Keapstone Therapeutics created out of Sheffield Uni and Parkinson’s UK link

pharmafile | March 8, 2017 | News story | Research and Development Keapstone therapeutics, Parkinson's UK, University of Sheffield 

The University of Sheffield and Parkinson’s UK has created, in a first-of-a-kind, a virtual biotech company for developing therapies against Parkinson’s disease. The new company will be named Keapstone Therapeutics and shall be backed to the tune of £1 million.

The partnership is the first time that a charity has directly approached researchers to develop therapies in one particular research programme. The press release regarding the collaboration has stated its aim: “to combat the lost opportunities in drug discovery and early clinical development caused by the changing pharma landscape”.

The partnership will build on a decade of research by the University’s Sheffield Institute for Translational Neuroscience (SITraN). Dr Richard Mead who works in the institute discovered a new class of compounds that can activate “the brain cell defence system”. The system helps protect the brain from ‘oxidative stress’ – known to cause a damaging build-up of free-radicals and associated with those suffering from Parkinson’s disease.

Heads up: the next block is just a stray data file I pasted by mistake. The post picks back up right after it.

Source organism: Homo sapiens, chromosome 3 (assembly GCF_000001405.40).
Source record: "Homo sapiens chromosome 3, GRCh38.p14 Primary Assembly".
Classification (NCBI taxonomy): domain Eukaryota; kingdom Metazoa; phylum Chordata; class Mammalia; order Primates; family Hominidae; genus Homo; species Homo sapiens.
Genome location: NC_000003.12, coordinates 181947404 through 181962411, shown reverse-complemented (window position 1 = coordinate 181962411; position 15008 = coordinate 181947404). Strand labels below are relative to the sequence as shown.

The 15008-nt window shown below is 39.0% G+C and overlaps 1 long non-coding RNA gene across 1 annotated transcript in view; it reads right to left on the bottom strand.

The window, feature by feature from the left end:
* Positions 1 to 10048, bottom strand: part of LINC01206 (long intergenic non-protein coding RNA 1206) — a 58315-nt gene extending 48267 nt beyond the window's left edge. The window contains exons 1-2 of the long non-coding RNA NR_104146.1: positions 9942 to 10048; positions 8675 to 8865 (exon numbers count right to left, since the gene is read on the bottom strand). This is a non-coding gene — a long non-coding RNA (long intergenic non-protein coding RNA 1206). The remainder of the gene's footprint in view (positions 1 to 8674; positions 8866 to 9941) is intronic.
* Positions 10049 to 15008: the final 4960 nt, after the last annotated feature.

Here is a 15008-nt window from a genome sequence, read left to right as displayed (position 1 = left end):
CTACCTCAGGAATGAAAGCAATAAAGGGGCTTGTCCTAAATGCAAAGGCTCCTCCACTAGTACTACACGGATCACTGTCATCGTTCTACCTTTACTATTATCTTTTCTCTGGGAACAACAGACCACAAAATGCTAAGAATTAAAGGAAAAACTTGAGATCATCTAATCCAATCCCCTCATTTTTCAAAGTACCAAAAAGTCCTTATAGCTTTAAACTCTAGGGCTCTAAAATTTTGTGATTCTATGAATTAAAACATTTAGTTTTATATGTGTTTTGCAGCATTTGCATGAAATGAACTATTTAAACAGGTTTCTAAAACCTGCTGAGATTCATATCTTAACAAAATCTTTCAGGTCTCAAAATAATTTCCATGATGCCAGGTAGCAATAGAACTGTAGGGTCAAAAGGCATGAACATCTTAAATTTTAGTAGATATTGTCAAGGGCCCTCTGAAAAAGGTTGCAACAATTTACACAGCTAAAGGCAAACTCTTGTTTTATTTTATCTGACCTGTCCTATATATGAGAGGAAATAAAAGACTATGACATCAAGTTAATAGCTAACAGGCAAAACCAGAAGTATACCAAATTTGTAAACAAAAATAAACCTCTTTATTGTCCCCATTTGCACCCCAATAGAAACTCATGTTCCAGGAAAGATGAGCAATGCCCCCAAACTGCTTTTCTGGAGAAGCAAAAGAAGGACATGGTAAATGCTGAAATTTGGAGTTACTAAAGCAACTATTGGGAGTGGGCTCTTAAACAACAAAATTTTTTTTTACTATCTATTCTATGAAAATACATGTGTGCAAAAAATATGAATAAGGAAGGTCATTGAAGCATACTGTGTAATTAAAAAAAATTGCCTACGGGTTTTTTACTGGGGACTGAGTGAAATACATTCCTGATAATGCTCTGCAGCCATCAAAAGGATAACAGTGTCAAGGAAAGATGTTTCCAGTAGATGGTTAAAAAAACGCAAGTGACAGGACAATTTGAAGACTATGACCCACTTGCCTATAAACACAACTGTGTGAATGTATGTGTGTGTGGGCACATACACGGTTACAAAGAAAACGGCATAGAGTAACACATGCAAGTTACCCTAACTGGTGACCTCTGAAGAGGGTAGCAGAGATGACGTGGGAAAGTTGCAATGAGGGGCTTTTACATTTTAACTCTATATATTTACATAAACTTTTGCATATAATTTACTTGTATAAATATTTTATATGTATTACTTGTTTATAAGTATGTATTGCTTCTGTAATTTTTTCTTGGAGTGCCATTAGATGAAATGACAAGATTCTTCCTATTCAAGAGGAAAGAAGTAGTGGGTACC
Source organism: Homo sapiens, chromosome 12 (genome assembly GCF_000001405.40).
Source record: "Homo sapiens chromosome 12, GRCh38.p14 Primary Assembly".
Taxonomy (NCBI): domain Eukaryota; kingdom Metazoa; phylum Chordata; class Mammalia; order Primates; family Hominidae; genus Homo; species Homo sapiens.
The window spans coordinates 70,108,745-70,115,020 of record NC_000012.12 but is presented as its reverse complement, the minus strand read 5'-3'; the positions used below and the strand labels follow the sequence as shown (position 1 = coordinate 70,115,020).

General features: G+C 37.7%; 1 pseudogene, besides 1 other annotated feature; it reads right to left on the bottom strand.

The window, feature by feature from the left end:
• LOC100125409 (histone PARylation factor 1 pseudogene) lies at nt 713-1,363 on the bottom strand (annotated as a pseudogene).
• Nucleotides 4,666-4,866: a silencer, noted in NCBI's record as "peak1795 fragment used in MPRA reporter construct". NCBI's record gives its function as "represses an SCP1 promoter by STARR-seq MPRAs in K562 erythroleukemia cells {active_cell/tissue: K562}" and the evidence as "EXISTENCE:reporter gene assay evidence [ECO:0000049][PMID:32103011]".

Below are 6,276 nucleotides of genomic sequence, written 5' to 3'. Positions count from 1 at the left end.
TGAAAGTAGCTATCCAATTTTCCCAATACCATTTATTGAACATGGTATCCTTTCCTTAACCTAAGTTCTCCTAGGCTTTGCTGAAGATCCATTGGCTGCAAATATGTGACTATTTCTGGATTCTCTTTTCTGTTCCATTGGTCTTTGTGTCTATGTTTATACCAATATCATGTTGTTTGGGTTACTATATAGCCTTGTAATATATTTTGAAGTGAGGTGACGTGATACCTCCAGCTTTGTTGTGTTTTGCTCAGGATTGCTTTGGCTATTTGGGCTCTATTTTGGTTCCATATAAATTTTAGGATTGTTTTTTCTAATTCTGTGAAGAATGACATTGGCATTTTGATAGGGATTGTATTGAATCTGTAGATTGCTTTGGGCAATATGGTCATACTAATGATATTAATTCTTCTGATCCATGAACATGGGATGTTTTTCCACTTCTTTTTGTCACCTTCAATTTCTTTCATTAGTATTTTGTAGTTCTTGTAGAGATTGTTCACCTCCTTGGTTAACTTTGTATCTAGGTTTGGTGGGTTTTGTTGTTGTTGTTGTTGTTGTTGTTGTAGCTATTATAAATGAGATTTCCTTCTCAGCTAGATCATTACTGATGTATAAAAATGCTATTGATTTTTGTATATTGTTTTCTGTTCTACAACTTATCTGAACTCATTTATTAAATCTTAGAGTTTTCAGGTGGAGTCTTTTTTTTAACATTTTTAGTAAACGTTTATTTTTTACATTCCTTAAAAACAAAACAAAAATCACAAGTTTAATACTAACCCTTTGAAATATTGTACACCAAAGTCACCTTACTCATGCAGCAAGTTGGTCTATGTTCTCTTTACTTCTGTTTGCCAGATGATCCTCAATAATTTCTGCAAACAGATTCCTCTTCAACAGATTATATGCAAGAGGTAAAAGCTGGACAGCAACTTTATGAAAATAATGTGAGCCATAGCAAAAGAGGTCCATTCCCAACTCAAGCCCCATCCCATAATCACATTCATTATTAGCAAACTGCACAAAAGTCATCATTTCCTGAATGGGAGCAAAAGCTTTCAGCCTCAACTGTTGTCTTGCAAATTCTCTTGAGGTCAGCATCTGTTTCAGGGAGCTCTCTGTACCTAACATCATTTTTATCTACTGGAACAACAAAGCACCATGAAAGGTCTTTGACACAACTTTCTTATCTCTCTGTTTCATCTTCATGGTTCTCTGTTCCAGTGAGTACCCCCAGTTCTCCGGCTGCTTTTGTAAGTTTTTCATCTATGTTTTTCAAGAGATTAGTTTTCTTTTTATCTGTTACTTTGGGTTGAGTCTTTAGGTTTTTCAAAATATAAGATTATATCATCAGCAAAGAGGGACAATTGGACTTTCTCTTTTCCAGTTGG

Director of Research at Parkinson’s UK, Arthur Roach, said: “Due to the funding gap in early stage drug discovery, there are promising scientific breakthroughs for Parkinson’s happening every day that are not being picked up and developed by commercial companies. This major new programme of work will allow us to act in a similar way to a small biotech company. However, unlike a commercial company, our primary goal is the creation of new treatments to improve the lives of people with Parkinson’s, regardless of commercial considerations.”

The last part is an indication of the angle of research that will be undertaken by the project. Pharmaceutical companies differ in their research models because they have to ensure that the drug that is produced will be suitably profitable – whereas this is not the principal concern for this new biotech. With this said, both the University of Sheffield and Parkinson’s UK will have the opportunity to commercialise any successful compounds that are developed as a result of the project.

Ben Hargreaves

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